The odds are good that you know a narcissist probably a lot of them. The odds are also good that they are intelligent, confident, and articulate the center of attention. Read more...
The odds are good that you know a narcissist probably a lot of them. The odds are also good that they are intelligent, confident, and articulate the center of attention. They make you laugh and they make you think. The odds are also that this spell didn t last.
Narcissists are everywhere. There are millions of them in the United States alone: entertainers, politicians, business people, your neighbors. Recognizing and understanding them is crucial to your not being overtaken by them, says Jeffrey Kluger, in his provocative new book about this insidious disorder.
With insight and wit, Kluger frames the surprising new research on narcissism and explains the complex, exasperating personality disorder. He reveals how narcissism and narcissists affect our lives at work and at home, on the road, and in the halls of government; what to do when we encounter narcissism; and how to neutralize its effects before it s too late.
As a"Time "writer and science editor, Kluger knows how to take science s new ideas and transform them into smart, accessible insights. Highly readable and deeply engaging, this book helps us understand narcissism and narcissists more fully."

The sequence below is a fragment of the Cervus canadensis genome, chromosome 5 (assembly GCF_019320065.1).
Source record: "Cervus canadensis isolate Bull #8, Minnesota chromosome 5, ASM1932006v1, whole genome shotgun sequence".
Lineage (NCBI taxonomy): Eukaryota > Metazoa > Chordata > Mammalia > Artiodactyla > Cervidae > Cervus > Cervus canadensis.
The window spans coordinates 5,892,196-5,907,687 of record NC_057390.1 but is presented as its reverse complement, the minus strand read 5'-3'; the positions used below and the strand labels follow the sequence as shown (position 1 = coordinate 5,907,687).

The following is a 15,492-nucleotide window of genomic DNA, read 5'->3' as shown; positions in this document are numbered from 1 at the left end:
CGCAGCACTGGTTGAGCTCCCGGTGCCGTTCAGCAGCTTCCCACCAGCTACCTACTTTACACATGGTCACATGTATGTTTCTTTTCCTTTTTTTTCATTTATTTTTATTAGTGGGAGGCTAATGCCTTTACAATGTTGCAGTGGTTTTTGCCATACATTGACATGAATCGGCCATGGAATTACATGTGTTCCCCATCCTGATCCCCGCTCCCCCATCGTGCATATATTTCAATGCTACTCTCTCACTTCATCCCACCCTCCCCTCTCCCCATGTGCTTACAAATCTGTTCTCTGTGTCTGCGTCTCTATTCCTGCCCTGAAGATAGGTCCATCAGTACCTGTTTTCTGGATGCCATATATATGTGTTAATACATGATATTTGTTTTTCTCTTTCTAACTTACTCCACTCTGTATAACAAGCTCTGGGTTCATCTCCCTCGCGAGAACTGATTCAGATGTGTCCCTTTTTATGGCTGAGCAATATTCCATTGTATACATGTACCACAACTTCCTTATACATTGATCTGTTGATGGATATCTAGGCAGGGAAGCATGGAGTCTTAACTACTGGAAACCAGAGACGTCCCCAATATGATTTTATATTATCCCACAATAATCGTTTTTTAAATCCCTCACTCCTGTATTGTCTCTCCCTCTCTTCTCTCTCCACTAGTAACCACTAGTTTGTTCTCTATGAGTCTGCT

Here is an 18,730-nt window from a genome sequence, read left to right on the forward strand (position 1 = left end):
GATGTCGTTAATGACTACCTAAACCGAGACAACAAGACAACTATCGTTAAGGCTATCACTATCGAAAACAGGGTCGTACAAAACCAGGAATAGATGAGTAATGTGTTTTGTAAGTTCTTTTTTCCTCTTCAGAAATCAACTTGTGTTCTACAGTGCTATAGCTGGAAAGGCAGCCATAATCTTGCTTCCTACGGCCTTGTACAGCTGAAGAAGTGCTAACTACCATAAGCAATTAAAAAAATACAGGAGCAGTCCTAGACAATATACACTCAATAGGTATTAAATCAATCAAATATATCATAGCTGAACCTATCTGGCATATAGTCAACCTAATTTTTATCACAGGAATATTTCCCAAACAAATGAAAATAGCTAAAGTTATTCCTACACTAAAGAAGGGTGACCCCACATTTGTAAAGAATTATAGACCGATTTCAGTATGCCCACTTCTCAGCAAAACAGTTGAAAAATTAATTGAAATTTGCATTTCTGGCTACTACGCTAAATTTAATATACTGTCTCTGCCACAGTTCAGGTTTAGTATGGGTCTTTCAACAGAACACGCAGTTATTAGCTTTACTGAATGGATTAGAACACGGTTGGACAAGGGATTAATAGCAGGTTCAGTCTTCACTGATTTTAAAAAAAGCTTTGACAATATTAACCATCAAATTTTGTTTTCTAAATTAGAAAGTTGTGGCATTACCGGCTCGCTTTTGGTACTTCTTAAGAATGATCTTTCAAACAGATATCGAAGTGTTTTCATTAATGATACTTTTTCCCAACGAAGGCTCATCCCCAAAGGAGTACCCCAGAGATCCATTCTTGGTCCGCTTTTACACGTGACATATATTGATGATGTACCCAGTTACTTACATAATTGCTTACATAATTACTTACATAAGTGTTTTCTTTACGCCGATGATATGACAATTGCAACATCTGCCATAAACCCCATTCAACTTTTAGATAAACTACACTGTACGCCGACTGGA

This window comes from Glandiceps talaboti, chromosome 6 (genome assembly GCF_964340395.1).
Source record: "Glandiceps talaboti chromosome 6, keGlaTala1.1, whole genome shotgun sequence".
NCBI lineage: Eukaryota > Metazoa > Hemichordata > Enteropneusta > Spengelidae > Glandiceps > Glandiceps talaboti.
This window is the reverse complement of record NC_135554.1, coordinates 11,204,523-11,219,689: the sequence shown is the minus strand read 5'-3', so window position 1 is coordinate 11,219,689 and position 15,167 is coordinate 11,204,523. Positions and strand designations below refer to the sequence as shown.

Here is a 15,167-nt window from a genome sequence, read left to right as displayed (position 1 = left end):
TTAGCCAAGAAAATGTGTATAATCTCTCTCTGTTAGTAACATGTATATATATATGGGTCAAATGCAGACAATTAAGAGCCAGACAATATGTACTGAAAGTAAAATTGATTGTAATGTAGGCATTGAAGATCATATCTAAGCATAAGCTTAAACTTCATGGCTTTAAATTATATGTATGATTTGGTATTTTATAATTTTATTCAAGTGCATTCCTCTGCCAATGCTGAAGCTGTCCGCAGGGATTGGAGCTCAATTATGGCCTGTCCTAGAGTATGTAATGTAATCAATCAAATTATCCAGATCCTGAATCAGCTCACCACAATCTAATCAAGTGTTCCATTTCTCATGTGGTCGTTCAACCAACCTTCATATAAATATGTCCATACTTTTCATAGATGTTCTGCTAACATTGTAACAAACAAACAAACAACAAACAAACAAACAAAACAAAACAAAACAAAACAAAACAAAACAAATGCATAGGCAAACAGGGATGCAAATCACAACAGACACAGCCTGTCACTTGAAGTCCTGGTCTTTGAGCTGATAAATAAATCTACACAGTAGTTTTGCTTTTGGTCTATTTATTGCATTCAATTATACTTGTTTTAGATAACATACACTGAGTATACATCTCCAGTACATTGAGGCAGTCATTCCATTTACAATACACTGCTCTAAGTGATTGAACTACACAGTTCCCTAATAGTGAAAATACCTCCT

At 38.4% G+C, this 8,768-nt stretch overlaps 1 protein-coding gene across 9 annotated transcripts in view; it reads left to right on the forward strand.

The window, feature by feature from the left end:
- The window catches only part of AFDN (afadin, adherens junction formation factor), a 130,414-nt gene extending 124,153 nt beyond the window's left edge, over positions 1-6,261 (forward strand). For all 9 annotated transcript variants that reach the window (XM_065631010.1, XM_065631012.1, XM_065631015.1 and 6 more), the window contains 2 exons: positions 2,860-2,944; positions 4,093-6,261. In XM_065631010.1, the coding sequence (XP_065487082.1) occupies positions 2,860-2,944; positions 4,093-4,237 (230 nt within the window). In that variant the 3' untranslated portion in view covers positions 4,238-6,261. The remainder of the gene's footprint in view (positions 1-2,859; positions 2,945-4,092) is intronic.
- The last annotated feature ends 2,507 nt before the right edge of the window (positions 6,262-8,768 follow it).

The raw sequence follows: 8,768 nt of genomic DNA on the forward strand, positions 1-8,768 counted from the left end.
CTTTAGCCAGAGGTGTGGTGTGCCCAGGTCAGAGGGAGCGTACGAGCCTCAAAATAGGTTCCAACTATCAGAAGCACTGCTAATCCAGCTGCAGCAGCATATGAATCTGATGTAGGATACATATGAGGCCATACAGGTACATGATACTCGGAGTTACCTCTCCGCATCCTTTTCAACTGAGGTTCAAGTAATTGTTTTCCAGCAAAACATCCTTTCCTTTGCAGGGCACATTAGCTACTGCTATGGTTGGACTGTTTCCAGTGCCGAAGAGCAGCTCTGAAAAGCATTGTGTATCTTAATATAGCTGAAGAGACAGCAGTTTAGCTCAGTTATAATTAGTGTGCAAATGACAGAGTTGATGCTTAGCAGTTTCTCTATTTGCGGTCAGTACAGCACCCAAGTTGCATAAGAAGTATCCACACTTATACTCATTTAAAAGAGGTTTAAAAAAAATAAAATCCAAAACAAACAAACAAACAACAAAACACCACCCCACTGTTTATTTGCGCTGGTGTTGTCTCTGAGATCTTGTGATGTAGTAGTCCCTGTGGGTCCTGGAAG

Publishers Weekly® Reviews
- Reviewed in: Publishers Weekly, page .
- Review Date: 2014-06-16
- Reviewer: Staff
Time magazine editor Kluger analyzes narcissistic personality disorder from a scientific and social perspective to help readers identify and understand narcissists in their lives. He outlines symptoms—including an “unquenchable thirst for admiration,” lack of empathy, and sense of entitlement—and the condition’s potential causes, whether hereditary or camouflage for secret self-loathing. In the workplace, the narcissist is described as an adept interviewer, “powerfully driven by the prospect of praise and recognition”; they rise quickly through company hierarchies even though they wreak havoc on subordinates, thanks to their charisma and skill at self-promotion. In relationships, they tend to cheat, find partners “expendable,” and may always be on the lookout to “trade-up.” A chapter on “tribal” narcissism explores the pitfalls of mob mentality, which can be seen in phenomena such as racism, war, and the slightly more benign arena of competitive sports. Kluger provides a wealth of (in)famous examples of the disorder, including Donald Trump’s “insatiable hunger to be the largest, loudest, most honkingly conspicuous presence in any room”; Charlie Sheen’s effusive confidence; and Sarah Palin’s frenzied desperation. Compelling studies investigate the elevated use of first-person pronouns in popular entertainment, narcissistic habits on Facebook profile pages, and a ranking of 39 U.S. presidents on a narcisissm scale. In addition to being informative and engaging, Kluger’s account provides some effective tools for dealing with potential narcissists. (Sept.)